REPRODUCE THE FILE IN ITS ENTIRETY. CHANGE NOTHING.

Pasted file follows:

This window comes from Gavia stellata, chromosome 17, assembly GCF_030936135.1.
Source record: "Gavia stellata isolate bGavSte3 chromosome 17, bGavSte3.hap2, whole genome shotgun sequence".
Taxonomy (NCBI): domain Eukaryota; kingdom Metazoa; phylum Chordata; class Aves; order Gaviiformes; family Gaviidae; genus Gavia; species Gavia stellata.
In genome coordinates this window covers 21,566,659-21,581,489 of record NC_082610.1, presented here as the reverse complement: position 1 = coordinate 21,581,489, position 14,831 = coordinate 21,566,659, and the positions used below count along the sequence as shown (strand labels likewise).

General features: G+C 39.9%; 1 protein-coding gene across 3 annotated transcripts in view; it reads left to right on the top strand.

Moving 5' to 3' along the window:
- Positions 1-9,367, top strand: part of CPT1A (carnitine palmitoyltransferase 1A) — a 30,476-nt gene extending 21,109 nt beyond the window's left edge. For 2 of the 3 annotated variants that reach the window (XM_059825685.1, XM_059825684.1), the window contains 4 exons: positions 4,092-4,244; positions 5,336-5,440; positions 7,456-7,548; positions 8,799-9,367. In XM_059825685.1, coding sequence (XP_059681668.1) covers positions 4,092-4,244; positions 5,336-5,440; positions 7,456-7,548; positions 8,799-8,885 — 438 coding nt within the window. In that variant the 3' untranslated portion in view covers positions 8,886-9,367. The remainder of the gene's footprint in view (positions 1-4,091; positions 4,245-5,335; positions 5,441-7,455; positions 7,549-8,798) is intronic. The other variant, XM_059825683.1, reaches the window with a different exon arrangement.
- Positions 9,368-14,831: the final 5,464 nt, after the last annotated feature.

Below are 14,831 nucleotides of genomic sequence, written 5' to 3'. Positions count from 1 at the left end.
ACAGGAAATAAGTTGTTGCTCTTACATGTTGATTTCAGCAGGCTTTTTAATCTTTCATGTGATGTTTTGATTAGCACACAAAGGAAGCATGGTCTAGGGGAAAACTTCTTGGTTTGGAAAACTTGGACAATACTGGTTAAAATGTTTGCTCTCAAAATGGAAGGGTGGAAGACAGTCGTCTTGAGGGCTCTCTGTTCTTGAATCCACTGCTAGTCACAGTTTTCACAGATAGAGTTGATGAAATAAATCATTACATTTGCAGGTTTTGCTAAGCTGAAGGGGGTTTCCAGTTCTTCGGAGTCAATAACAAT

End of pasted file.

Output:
This window comes from Gavia stellata, chromosome 17, assembly GCF_030936135.1.
Source record: "Gavia stellata isolate bGavSte3 chromosome 17, bGavSte3.hap2, whole genome shotgun sequence".
Taxonomy (NCBI): domain Eukaryota; kingdom Metazoa; phylum Chordata; class Aves; order Gaviiformes; family Gaviidae; genus Gavia; species Gavia stellata.
In genome coordinates this window covers 21,566,659-21,581,489 of record NC_082610.1, presented here as the reverse complement: position 1 = coordinate 21,581,489, position 14,831 = coordinate 21,566,659, and the positions used below count along the sequence as shown (strand labels likewise).

General features: G+C 39.9%; 1 protein-coding gene across 3 annotated transcripts in view; it reads left to right on the top strand.

Moving 5' to 3' along the window:
- Positions 1-9,367, top strand: part of CPT1A (carnitine palmitoyltransferase 1A) — a 30,476-nt gene extending 21,109 nt beyond the window's left edge. For 2 of the 3 annotated variants that reach the window (XM_059825685.1, XM_059825684.1), the window contains 4 exons: positions 4,092-4,244; positions 5,336-5,440; positions 7,456-7,548; positions 8,799-9,367. In XM_059825685.1, coding sequence (XP_059681668.1) covers positions 4,092-4,244; positions 5,336-5,440; positions 7,456-7,548; positions 8,799-8,885 — 438 coding nt within the window. In that variant the 3' untranslated portion in view covers positions 8,886-9,367. The remainder of the gene's footprint in view (positions 1-4,091; positions 4,245-5,335; positions 5,441-7,455; positions 7,549-8,798) is intronic. The other variant, XM_059825683.1, reaches the window with a different exon arrangement.
- Positions 9,368-14,831: the final 5,464 nt, after the last annotated feature.

Below are 14,831 nucleotides of genomic sequence, written 5' to 3'. Positions count from 1 at the left end.
ACAGGAAATAAGTTGTTGCTCTTACATGTTGATTTCAGCAGGCTTTTTAATCTTTCATGTGATGTTTTGATTAGCACACAAAGGAAGCATGGTCTAGGGGAAAACTTCTTGGTTTGGAAAACTTGGACAATACTGGTTAAAATGTTTGCTCTCAAAATGGAAGGGTGGAAGACAGTCGTCTTGAGGGCTCTCTGTTCTTGAATCCACTGCTAGTCACAGTTTTCACAGATAGAGTTGATGAAATAAATCATTACATTTGCAGGTTTTGCTAAGCTGAAGGGGGTTTCCAGTTCTTCGGAGTCAATAACAAT